Research Article: Predicting the current potential and future world wide distribution of the onion maggot, Delia antiqua using maximum entropy ecological niche modeling

Date Published: February 3, 2017

Publisher: Public Library of Science

Author(s): Shuoying Ning, Jiufeng Wei, Jinian Feng, Hugo Rebelo.

http://doi.org/10.1371/journal.pone.0171190

Abstract

Climate change will markedly impact biology, population ecology, and spatial distribution patterns of insect pests because of the influence of future greenhouse effects on insect development and population dynamics. Onion maggot, Delia antiqua, larvae are subterranean pests with limited mobility, that directly feed on bulbs of Allium sp. and render them completely unmarketable. Modeling the spatial distribution of such a widespread and damaging pest is crucial not only to identify current potentially suitable climactic areas but also to predict where the pest is likely to spread in the future so that appropriate monitoring and management programs can be developed. In this study, Maximum Entropy Niche Modeling was used to estimate the current potential distribution of D. antiqua and to predict the future distribution of this species in 2030, 2050, 2070 and 2080 by using emission scenario (A2) with 7 climate variables. The results of this study show that currently highly suitable habitats for D.antiqua occur throughout most of East Asia, some regions of North America, Western Europe, and Western Asian countries near the Caspian sea and Black Sea. In the future, we predict an even broader distribution of this pest spread more extensively throughout Asia, North America and Europe, particularly in most of European countries, Central regions of United States and much of East Asia. Our present day and future predictions can enhance strategic planning of agricultural organizations by identifying regions that will need to develop Integrated Pest Management programs to manage the onion maggot. The distribution forecasts will also help governments to optimize economic investments in management programs for this pest by identifying regions that are or will become less suitable for current and future infestations.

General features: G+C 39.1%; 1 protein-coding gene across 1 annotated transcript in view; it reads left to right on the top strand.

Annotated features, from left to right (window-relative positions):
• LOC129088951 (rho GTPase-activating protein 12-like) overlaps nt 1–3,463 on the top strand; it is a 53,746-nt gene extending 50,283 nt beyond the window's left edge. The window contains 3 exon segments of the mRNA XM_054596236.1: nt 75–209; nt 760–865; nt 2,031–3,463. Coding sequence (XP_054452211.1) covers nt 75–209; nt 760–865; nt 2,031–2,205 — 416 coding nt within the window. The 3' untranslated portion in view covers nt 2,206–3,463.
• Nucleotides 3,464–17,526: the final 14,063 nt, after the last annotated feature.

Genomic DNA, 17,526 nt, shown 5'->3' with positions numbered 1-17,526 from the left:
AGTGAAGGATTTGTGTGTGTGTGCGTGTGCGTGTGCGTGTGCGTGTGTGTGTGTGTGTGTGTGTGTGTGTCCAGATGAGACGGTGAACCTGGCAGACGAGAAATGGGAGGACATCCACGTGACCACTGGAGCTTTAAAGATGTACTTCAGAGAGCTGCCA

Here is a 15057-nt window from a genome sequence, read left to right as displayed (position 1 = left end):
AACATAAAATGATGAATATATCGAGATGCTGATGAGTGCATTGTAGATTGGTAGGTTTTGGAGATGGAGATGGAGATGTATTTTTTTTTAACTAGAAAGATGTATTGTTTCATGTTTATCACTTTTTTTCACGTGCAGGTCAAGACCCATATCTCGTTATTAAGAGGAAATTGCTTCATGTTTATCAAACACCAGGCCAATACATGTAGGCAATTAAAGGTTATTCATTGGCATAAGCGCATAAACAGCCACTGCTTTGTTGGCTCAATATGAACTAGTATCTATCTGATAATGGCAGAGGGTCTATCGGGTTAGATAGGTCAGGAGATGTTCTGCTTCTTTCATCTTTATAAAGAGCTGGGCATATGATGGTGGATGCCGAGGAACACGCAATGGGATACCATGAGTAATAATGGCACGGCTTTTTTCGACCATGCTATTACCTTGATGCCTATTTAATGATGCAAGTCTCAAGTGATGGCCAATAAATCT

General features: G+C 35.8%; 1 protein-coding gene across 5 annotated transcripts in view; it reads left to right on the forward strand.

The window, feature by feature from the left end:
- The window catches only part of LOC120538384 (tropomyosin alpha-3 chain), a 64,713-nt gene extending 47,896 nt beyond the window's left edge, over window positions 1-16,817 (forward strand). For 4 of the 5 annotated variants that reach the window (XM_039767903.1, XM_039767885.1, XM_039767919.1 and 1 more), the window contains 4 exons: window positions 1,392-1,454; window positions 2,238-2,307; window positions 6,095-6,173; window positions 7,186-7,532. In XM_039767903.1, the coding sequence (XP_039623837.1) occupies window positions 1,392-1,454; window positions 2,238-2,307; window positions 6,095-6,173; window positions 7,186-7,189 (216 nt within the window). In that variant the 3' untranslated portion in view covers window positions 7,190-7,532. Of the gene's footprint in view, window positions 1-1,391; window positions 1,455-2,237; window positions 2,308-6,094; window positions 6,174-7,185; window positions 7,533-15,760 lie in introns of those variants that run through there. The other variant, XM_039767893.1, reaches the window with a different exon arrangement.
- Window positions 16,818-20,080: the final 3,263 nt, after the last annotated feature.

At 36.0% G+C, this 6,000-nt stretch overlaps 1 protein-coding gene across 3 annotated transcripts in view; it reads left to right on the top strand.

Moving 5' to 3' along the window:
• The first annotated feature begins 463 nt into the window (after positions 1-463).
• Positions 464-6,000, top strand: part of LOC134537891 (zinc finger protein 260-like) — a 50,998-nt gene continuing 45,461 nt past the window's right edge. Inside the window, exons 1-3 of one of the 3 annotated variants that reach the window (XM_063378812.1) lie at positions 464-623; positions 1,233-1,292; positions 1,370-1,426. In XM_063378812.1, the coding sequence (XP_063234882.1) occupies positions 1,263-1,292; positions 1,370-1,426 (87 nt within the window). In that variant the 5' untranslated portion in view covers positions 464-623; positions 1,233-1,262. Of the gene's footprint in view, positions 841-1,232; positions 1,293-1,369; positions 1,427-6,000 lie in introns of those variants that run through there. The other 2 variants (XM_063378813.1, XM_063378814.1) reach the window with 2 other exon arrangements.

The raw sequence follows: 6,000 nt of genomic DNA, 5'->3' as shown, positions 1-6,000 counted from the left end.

Partial Text

Climate is one of the principal factors defining the potential range of insects and climate change directly affects the distribution of species [1–2]. Considerable evidence suggests that the average global temperatures will increase by 2–4°C between the present and 2100 under several different greenhouse gas emission scenarios [3–4].Global warming will likely affect almost all aspects of insect life history and population dynamics such as development rate, voltinism, and distribution range [5–8]. Rising temperatures can significantly influence the key physiological characteristics that affect the distribution and seasonal activity of insect pests [9–10] and change the likelihood of severe pest damage by turning climatically unsuitable habitats into suitable ones or vice versa [11–12]. Because of the sensitivity of insects to weather conditions, global climate change will potentially drastically alter pest outbreaks [13–15].

In this study, the MaxEnt model’s current predictions of the most suitable habitats for the development of the onion maggot generally agreed with available host occurrence records. Analyses showed that MaxEnt produced highly accurate predictions of AUC value that was greater than 0.9. Future model predictions from 2030–2080 derived from a IPCC climate change scenario showed that climatic changes would greatly affect the world-wide distribution of this pest, but the specific effects will vary among different locations. In general, the model predicted that there would be an expansion of highly and moderately suitable habitats in most areas in response to global warming, but these more suitable habitats will actually decrease in a few specific locations. Furthermore, the general locations of the most favorable habitats would shift substantially in most countries in response to the predicted climactic changes.

 

Source:

http://doi.org/10.1371/journal.pone.0171190